November is National Diabetes Awareness Month!
According to the American Diabetes Association, Approximately 30 million children and adults have diabetes in the United States. Out of that number, nearly 95% have type 2 diabetes. Sadly, the problem is even greater for minority and ethnic populations.
Type 1 Diabetes:
Type 1 diabetes is usually diagnosed in children and young adults, and was previously known as juvenile diabetes. Only 5% of people with diabetes have this form of the disease.
In type 1 diabetes, the body does not produce insulin. The body breaks down the sugars and starches you eat into a simple sugar called glucose, which it uses for energy. Insulin is a hormone that the body needs to get glucose from the bloodstream into the cells of the body. With the help of insulin therapy and other treatments, even young children can learn to manage their condition and live long, healthy lives.
Type 2 Diabetes:
Type 2 diabetes is the most common form of diabetes. If you have type 2 diabetes your body does not use insulin properly. This is called insulin resistance. At first, your pancreas makes extra insulin to make up for it. But, over time it isn't able to keep up and can't make enough insulin to keep your blood glucose at normal levels.
What You Should Know
You are at increased risk for developing prediabetes and type 2 diabetes if you:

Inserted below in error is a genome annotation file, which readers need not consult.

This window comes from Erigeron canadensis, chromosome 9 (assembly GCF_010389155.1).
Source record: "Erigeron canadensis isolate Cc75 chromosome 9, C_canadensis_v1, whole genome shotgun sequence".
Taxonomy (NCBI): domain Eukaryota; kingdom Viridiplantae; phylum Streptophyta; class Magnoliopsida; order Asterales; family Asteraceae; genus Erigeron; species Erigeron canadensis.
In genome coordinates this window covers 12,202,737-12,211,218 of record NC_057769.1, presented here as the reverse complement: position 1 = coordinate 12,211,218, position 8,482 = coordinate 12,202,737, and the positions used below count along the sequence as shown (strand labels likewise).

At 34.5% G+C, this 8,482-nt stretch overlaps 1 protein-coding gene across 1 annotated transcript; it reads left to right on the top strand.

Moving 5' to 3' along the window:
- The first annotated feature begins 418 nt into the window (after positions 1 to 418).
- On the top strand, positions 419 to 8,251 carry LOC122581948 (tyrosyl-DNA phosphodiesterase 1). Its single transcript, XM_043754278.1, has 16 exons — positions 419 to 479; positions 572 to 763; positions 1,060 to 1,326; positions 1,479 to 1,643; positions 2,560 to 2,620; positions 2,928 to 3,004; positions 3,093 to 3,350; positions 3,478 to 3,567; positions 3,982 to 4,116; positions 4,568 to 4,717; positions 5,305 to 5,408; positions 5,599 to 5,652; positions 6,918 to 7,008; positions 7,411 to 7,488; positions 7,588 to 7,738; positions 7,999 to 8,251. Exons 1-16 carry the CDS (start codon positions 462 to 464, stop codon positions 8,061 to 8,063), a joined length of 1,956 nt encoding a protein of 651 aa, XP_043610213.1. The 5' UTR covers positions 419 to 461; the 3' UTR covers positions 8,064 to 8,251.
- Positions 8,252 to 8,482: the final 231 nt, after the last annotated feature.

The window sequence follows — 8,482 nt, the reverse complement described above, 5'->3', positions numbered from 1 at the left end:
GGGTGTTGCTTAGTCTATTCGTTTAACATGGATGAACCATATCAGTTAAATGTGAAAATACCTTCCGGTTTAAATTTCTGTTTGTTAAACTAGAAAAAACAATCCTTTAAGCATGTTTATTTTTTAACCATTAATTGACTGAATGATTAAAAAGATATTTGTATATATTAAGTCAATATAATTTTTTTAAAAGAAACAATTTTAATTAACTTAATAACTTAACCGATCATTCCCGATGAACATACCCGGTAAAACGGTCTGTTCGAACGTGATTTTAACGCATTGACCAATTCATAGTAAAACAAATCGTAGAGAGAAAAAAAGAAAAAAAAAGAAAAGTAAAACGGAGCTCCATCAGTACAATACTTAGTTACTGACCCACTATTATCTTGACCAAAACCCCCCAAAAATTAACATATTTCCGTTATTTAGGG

- Are 45 years of age or older.
- Are overweight.
- Have a parent with diabetes.
- Have a sister or brother with diabetes.
- Have a family background that is African-American, Hispanic/Latino, American-Indian, Asian-American, or Pacific-Islander.
- Had diabetes while pregnant (gestational diabetes), or gave birth to a baby weighing 9 pounds or more.
- Are physically active less than three times a week.
What You Can Do
Research shows that modest weight loss and regular physical activity can help prevent or delay type 2 diabetes by up to 58% in people with prediabetes. Modest weight loss means 5% to 7% of body weight, which is 10 to 14 pounds for a 200-pound person. Getting at least 150 minutes each week of physical activity, such as brisk walking, also is important. (View Top 10 List: Great Places to Take a Walk in Grand Prairie.)
Source: American Diabetes Association, CDC